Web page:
Being a great dad these days isn’t easy, whether you’re in a relationship or single, but you can do it if you’re an adult about it.
When I became a single dad, my first regret was that I hadn’t nailed the parents-as-partners thing while the kids’ mum was around.
I had my way, she had hers, and it was all a bit chaotic.
We had a 16-month old who reverse-engineered every device he could get his little fingers on and a three year old who lived in a Lady Gaga make-believe world of ten costume changes a day.
So they were pretty much regular kids with regular interests but now we each had to learn how to look after them without the other parent around as backup – while sorting our own stuff out too.
Even though we’d split and didn’t want to share a house, we had to accept (sometimes grudgingly) that we were in this parenting thing together, for a long time.
Here are some of the parenting lessons I learnt the hard way.
Lesson 1: Take care of the shits, not just the giggles
The first time I complained about being a dad was when the midwife directed me to change that post-birth nappy.
Remember meconium? That stuff is a sticky mess of expired vegemite and something like refried ectoplasm – it’s just rude.
So, while Mum was exhausted from a day’s labour and had only recently doubled up by birthing a giant blobby placental sack of amniotic fluid, plus the stuff periods are made of, Dad was whingeing about baby’s first poo.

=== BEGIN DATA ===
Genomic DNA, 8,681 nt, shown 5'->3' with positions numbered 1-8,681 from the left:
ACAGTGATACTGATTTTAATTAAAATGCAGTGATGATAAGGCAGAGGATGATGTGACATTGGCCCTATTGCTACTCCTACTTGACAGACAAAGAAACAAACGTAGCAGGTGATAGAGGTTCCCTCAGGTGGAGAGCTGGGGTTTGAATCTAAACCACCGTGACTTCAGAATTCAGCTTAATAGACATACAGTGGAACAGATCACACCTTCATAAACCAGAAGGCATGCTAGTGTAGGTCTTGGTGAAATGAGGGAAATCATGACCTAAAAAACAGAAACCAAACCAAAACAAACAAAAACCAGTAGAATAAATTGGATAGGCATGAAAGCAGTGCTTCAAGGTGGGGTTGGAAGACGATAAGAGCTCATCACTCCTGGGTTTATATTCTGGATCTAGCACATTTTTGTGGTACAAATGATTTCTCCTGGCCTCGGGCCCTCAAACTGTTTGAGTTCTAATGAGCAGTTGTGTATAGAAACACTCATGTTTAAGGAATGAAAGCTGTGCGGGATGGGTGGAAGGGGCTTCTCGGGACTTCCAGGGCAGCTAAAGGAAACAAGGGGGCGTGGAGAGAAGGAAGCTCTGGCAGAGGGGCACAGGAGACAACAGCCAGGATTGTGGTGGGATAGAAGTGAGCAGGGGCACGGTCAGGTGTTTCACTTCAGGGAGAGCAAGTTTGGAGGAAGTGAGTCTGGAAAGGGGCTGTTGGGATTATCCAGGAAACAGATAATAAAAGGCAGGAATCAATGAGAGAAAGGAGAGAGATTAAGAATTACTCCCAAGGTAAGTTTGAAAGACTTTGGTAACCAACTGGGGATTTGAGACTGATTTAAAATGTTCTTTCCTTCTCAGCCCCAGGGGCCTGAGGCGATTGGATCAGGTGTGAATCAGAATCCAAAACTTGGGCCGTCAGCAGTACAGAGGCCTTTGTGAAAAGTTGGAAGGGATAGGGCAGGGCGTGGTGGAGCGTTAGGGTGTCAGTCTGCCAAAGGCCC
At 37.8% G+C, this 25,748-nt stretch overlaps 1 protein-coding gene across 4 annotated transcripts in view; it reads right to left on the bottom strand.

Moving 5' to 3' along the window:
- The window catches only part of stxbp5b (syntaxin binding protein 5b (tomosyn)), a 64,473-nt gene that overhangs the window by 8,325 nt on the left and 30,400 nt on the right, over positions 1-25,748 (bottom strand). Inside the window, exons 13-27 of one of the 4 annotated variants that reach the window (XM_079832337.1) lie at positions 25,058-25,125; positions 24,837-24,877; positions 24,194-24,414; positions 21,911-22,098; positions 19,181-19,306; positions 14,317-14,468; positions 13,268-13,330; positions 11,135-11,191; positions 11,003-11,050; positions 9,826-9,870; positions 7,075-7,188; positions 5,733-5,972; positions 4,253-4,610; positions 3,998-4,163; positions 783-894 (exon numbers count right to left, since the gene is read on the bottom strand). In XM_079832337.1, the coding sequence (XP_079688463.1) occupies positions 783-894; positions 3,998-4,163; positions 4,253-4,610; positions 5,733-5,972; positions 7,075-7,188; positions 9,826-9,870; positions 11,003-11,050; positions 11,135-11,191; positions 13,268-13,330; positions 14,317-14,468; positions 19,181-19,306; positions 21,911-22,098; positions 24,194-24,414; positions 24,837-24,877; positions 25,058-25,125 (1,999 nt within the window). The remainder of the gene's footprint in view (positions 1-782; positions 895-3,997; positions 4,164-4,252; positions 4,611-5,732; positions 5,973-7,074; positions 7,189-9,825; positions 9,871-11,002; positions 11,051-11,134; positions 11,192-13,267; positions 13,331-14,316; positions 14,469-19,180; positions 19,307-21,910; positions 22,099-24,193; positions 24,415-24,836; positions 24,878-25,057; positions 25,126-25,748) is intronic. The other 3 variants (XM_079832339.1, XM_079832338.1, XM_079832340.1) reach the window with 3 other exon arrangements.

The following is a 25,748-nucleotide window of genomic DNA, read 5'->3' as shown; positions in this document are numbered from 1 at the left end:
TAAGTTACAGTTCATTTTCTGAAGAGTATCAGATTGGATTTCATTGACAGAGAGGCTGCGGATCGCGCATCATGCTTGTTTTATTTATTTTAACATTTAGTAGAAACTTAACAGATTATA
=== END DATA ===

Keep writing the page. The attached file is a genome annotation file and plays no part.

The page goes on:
She didn’t have the words at the time, but the look on her face said it all: ‘Don’t you want to be a parent?’
I just needed to fix that (frankly) tiny little mess of a nappy so that baby – and mother – could feel comfortable.
Later she told me that complaining about regular parenting things, like cleaning up after a baby, sort of says I just want the fun parts but none of the responsibility.
She was right in many ways.
Getting your hands dirty is not doing mum or baby a favour, it’s just being a dad. As your kids get older you don’t want them to feel like they’re a hassle. They should feel that they can rely on you and you will always have their backs.
Lesson 2: Be a man and own your mistakes
Good parents don’t get it right all of the time, but they do try to repair mistakes when they happen.
Again, it’s about putting the kids’ best interests first, not covering your arse or protecting your ego.
In my early days of being a single dad, I was working stupid hours in the office half the time and juggling day care and a shorter work day the other half.
Kind of normal. But I’m hopeless with schedules and deadlines.
One week I got the schedule really wrong. I thought the kids were with their mother on a Friday evening and I’d headed out with friends after work. Except I was meant to be collecting the kids from day care before 6pm; and their mother was flying interstate.
So when neither of us turned up, the day care workers hit the phones. Their mother was mid-air and I was mid-anecdote at a restaurant. I missed the calls.
Then the ‘emergency contacts’ were phoned – and all three of them answered the call, stepping in to collect and look after the kids until I turned up.